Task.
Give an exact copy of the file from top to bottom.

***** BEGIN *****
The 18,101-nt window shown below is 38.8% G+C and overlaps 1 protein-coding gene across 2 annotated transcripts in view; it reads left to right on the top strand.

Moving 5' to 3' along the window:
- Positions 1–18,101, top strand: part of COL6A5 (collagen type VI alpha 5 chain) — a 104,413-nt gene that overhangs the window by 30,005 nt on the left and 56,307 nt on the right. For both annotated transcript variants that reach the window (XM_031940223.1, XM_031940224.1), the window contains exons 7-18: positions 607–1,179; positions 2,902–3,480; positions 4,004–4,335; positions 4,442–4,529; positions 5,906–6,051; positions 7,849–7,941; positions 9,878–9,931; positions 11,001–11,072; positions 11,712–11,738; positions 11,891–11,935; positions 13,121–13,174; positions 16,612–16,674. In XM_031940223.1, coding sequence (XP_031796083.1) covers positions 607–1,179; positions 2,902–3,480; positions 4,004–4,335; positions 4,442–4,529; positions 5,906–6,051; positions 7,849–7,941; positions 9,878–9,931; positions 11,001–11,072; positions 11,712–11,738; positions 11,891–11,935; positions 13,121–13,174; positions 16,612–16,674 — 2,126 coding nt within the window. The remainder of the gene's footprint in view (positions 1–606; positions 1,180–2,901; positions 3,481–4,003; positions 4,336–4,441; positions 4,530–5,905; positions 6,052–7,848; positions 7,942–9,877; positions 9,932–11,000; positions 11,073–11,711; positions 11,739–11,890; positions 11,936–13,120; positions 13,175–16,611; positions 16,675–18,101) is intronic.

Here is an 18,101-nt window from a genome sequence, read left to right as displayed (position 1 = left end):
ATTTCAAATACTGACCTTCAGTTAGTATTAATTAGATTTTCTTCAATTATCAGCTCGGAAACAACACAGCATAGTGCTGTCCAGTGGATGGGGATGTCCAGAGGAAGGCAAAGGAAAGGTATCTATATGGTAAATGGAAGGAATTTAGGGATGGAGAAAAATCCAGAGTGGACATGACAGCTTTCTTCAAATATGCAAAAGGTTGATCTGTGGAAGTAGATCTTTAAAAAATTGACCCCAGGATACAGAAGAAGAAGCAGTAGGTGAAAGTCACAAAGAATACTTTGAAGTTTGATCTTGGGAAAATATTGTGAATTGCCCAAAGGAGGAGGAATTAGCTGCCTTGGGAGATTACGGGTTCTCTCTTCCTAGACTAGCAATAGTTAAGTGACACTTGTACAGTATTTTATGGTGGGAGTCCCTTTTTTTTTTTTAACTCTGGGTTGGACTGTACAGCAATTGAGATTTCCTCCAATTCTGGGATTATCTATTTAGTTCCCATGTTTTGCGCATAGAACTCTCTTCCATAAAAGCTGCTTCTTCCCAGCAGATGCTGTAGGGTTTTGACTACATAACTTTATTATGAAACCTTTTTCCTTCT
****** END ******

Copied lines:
The 18,101-nt window shown below is 38.8% G+C and overlaps 1 protein-coding gene across 2 annotated transcripts in view; it reads left to right on the top strand.

Moving 5' to 3' along the window:
- Positions 1–18,101, top strand: part of COL6A5 (collagen type VI alpha 5 chain) — a 104,413-nt gene that overhangs the window by 30,005 nt on the left and 56,307 nt on the right. For both annotated transcript variants that reach the window (XM_031940223.1, XM_031940224.1), the window contains exons 7-18: positions 607–1,179; positions 2,902–3,480; positions 4,004–4,335; positions 4,442–4,529; positions 5,906–6,051; positions 7,849–7,941; positions 9,878–9,931; positions 11,001–11,072; positions 11,712–11,738; positions 11,891–11,935; positions 13,121–13,174; positions 16,612–16,674. In XM_031940223.1, coding sequence (XP_031796083.1) covers positions 607–1,179; positions 2,902–3,480; positions 4,004–4,335; positions 4,442–4,529; positions 5,906–6,051; positions 7,849–7,941; positions 9,878–9,931; positions 11,001–11,072; positions 11,712–11,738; positions 11,891–11,935; positions 13,121–13,174; positions 16,612–16,674 — 2,126 coding nt within the window. The remainder of the gene's footprint in view (positions 1–606; positions 1,180–2,901; positions 3,481–4,003; positions 4,336–4,441; positions 4,530–5,905; positions 6,052–7,848; positions 7,942–9,877; positions 9,932–11,000; positions 11,073–11,711; positions 11,739–11,890; positions 11,936–13,120; positions 13,175–16,611; positions 16,675–18,101) is intronic.

Here is an 18,101-nt window from a genome sequence, read left to right as displayed (position 1 = left end):
ATTTCAAATACTGACCTTCAGTTAGTATTAATTAGATTTTCTTCAATTATCAGCTCGGAAACAACACAGCATAGTGCTGTCCAGTGGATGGGGATGTCCAGAGGAAGGCAAAGGAAAGGTATCTATATGGTAAATGGAAGGAATTTAGGGATGGAGAAAAATCCAGAGTGGACATGACAGCTTTCTTCAAATATGCAAAAGGTTGATCTGTGGAAGTAGATCTTTAAAAAATTGACCCCAGGATACAGAAGAAGAAGCAGTAGGTGAAAGTCACAAAGAATACTTTGAAGTTTGATCTTGGGAAAATATTGTGAATTGCCCAAAGGAGGAGGAATTAGCTGCCTTGGGAGATTACGGGTTCTCTCTTCCTAGACTAGCAATAGTTAAGTGACACTTGTACAGTATTTTATGGTGGGAGTCCCTTTTTTTTTTTTAACTCTGGGTTGGACTGTACAGCAATTGAGATTTCCTCCAATTCTGGGATTATCTATTTAGTTCCCATGTTTTGCGCATAGAACTCTCTTCCATAAAAGCTGCTTCTTCCCAGCAGATGCTGTAGGGTTTTGACTACATAACTTTATTATGAAACCTTTTTCCTTCT